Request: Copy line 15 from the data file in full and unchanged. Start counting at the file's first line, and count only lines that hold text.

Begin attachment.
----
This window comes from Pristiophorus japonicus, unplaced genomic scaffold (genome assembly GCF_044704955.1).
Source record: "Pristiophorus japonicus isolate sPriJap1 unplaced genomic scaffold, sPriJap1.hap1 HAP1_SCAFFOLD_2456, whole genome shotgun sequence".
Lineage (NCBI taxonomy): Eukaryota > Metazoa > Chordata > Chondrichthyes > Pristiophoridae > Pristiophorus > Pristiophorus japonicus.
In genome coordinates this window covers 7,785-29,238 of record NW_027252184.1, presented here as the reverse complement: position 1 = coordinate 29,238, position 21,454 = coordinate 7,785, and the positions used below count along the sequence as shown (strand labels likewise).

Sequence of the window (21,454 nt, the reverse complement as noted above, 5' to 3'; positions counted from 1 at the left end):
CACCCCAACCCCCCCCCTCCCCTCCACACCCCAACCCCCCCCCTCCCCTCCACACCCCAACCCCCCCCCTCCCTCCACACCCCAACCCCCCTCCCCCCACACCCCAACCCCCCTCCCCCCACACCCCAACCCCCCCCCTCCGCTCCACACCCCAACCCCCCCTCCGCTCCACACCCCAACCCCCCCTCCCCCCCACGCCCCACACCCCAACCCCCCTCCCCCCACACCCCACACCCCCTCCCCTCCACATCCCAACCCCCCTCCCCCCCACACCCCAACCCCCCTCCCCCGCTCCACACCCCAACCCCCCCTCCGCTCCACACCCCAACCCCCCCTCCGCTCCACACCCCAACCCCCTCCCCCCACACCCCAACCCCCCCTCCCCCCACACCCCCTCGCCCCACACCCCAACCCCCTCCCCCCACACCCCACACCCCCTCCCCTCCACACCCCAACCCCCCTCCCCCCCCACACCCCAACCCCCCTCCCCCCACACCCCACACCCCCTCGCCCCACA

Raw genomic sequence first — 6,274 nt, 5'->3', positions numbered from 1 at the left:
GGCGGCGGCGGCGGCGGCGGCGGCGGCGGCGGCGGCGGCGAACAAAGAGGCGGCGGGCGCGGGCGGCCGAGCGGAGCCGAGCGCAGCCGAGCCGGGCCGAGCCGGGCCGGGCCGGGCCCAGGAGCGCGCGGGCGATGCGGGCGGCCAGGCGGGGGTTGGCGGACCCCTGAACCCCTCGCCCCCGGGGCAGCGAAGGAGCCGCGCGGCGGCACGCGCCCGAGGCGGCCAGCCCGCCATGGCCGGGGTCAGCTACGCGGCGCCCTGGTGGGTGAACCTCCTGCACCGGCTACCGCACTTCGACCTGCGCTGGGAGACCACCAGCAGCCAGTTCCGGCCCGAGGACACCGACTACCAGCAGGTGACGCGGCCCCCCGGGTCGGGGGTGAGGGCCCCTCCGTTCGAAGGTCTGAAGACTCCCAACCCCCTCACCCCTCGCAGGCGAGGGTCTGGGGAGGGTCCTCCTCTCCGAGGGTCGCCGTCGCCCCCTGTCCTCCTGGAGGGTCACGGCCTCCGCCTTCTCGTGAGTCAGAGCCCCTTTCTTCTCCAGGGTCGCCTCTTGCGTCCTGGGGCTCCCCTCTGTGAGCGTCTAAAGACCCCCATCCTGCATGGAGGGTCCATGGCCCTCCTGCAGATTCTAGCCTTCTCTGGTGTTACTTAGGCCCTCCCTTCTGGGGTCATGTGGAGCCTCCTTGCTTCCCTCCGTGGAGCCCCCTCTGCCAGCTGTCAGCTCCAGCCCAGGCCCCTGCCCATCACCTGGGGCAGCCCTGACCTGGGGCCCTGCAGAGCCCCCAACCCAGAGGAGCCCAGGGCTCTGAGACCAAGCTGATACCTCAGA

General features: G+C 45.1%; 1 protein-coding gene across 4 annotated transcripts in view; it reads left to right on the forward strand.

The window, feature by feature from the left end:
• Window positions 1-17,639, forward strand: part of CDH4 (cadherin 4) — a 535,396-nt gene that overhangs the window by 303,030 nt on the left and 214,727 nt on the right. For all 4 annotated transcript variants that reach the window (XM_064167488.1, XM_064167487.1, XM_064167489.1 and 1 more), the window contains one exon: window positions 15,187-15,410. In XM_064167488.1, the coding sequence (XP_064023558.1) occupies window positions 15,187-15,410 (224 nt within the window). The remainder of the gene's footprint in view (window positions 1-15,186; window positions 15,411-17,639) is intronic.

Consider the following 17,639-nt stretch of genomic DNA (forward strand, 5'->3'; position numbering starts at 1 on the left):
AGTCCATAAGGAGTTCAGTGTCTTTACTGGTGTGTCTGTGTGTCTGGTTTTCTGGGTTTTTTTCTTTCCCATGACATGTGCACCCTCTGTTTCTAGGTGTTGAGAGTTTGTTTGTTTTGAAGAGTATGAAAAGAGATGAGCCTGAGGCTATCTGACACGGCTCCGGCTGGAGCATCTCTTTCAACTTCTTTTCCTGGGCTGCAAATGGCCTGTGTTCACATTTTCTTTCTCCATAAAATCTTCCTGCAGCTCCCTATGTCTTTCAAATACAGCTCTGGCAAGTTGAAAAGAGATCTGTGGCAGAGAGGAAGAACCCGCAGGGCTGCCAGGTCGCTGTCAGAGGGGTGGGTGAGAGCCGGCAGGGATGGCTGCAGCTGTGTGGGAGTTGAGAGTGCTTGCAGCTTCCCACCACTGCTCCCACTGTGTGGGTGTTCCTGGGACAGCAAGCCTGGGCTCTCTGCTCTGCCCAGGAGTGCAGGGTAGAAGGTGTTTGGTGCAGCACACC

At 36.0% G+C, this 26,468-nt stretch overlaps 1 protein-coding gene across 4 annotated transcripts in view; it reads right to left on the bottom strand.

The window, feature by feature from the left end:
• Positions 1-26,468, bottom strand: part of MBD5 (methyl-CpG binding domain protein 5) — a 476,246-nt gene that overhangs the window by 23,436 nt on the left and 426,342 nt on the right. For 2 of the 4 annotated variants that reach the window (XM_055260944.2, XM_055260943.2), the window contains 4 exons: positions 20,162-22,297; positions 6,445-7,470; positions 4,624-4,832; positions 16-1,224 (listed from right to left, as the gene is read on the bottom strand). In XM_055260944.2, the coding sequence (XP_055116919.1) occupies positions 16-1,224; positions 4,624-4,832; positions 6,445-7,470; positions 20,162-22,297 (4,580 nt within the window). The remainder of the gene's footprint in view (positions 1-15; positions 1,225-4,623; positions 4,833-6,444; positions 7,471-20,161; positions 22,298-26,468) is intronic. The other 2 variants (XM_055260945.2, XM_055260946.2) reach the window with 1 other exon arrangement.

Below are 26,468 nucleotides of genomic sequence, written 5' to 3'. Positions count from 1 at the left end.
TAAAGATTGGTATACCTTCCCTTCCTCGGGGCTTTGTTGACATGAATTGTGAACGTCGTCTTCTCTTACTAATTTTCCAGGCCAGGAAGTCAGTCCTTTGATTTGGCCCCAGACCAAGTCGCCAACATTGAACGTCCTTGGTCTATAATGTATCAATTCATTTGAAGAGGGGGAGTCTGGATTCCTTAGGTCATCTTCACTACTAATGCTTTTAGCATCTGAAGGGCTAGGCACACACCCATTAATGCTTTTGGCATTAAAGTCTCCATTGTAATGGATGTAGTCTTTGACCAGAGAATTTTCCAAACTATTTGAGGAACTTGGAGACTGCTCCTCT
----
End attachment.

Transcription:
The window, feature by feature from the left end: